|Posted on October 16, 2016 at 4:40 PM|
"He who would be serene and pure needs but one thing, detachment." - Meister Eckhart
It takes an enormous amount of self-reflection to acknowledge that we cannot percieve anything which is not within our own frame of reference. Suffice it to say, if we perceive something in another person, it must be because we also possess the very same qualities we are observing. "Mirrors" apply to both positive and negative traits. To grasp the concept of mirrors, we must also familiarize ourselves with the concept of detachment. This has to be initiated quickly but in no way am I suggesting that we separate ourselves from the entire physical world in one swift action. The process, much like what is taught in Buddhism, must be done in careful, calculated stages. The stages naturally cover the entire gamut of our human condition: physical, emotional or astral, mental and spiritual. An opportune time to practice would be when we interact with people and, in our minds, we start to react or judge another's behavior. It is safe to say that our first instinct would probably be to bring it to their attention in a judgmental, albeit not-so-mindful, way. Perhaps we want to seem better than them in the sense of giving them a piece of our mind - even when we are not being asked for advice. Or it could also be that we genuinely feel that we are the do-gooders of the world and therefore must take action by giving them some options to change the perceived behavior.
“A loving person lives in a loving world. A hostile person lives in a hostile world; everyone you meet is your mirror.” ~ Ken Keyes
You will discover that working with the stages towards detachment can be much like peeling an onion. It is safe to say that we cannot unlearn what we have already learned. The only way to dismantle the habits and thought-patterns we have inherited from our surroundings is to identify the purpose, the motive and the root of why these experiences were necessary for us to have in the first place. Much like our social conditioning, it so rarely happens that we are able to discriminate wisely what we are learning from those around us: teachers, parents, siblings, friends, clergy, politicians, and the media. We just take it all in like an eagerly dry sponge waiting to be soaked in a bucketful of information. And in this age of information overload, it is much harder to decipher what is disposable and what is absolutely necessary. Which of these lead us towards a life-affirming existence? And which contribute mostly to our illusions?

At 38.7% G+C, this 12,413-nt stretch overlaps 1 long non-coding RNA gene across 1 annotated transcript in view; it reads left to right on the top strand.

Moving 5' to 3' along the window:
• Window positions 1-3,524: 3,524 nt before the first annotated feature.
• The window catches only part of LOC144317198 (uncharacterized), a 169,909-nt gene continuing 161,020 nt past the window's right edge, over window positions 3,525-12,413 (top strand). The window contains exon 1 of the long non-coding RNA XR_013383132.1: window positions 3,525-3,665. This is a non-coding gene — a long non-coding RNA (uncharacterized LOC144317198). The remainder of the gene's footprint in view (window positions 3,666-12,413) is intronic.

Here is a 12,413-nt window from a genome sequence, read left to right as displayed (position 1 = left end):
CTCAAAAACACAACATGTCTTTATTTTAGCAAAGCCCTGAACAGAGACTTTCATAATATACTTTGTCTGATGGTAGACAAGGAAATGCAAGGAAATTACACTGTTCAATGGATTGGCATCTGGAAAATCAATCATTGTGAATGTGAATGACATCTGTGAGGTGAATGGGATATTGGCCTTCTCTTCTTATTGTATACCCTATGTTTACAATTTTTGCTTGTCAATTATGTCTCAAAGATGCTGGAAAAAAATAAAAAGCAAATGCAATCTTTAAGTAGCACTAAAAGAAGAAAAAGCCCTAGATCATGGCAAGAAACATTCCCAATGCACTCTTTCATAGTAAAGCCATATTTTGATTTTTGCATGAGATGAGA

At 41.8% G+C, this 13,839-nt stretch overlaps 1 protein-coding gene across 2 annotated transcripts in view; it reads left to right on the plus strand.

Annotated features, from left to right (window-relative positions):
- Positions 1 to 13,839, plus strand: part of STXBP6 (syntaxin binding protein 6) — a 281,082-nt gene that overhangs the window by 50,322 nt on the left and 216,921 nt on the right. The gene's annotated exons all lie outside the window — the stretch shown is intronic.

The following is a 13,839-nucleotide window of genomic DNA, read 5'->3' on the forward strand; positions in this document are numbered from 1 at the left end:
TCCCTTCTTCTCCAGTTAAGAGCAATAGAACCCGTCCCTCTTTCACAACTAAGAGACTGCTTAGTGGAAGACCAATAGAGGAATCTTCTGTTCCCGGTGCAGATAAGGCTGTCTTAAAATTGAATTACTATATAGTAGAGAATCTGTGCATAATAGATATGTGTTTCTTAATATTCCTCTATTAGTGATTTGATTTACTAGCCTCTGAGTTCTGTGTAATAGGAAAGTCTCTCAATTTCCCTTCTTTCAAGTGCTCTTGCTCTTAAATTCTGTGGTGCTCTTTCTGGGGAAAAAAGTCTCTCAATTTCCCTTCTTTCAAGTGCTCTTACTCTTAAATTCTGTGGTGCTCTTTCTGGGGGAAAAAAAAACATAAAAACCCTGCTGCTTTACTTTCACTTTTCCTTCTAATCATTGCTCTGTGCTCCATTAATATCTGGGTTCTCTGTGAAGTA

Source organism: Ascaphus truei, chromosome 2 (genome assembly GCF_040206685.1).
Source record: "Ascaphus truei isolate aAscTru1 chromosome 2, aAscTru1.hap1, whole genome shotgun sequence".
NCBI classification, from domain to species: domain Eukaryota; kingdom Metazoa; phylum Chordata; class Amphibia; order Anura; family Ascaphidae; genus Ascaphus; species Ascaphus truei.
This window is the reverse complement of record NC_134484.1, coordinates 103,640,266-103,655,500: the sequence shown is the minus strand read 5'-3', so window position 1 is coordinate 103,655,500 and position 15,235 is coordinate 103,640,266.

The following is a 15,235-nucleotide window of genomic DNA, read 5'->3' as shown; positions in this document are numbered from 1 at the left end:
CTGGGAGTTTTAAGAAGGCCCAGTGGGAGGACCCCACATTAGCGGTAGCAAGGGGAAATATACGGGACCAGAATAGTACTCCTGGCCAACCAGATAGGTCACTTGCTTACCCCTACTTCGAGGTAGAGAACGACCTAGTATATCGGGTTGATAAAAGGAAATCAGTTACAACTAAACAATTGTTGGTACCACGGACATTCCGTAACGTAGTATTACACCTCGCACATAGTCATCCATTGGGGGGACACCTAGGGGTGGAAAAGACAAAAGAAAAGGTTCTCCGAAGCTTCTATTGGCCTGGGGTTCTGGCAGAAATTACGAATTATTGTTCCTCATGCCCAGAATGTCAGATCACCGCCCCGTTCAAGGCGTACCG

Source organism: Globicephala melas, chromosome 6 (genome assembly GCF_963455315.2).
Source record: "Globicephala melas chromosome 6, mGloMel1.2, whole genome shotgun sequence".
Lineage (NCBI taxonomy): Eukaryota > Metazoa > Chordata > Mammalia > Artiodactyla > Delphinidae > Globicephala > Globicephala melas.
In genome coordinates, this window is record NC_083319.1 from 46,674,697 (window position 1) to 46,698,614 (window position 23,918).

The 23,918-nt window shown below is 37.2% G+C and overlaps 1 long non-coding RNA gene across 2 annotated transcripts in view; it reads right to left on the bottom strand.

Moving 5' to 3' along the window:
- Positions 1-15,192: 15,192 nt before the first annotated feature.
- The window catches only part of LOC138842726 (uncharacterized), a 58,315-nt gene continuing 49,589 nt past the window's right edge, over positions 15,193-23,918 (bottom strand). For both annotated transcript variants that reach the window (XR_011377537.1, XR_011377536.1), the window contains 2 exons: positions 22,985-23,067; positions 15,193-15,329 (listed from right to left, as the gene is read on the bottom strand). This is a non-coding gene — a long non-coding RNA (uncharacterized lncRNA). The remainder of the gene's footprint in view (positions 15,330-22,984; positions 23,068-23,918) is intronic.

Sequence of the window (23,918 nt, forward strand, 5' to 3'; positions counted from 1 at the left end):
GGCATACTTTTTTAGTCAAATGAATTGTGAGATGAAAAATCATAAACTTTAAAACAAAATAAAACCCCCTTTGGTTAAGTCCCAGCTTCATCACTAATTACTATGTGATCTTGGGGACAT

Information VS Knowledge
"I never resist temptation, because I have found that things that are bad for me do not tempt me." - Bernard Shaw
Who among us truly consider experiential knowledge as our life's priceless gift? If anything, our image of ourselves cannot wait to sweep the "bad" and "humiliating" experiences under the carpet to be forgotten forever. As the storytellers who are enacting the very script we have written for ourselves, we unravel the threads and the synchronicities of our life with those around us. We start to see clearly that our experiences are within our midst because we have called them forth through our own personal stories. All of it: the good, the bad and the ugly. This approach is accountable and responsible - with no room for negation and doubt. Everything is useful, has clarity and purpose.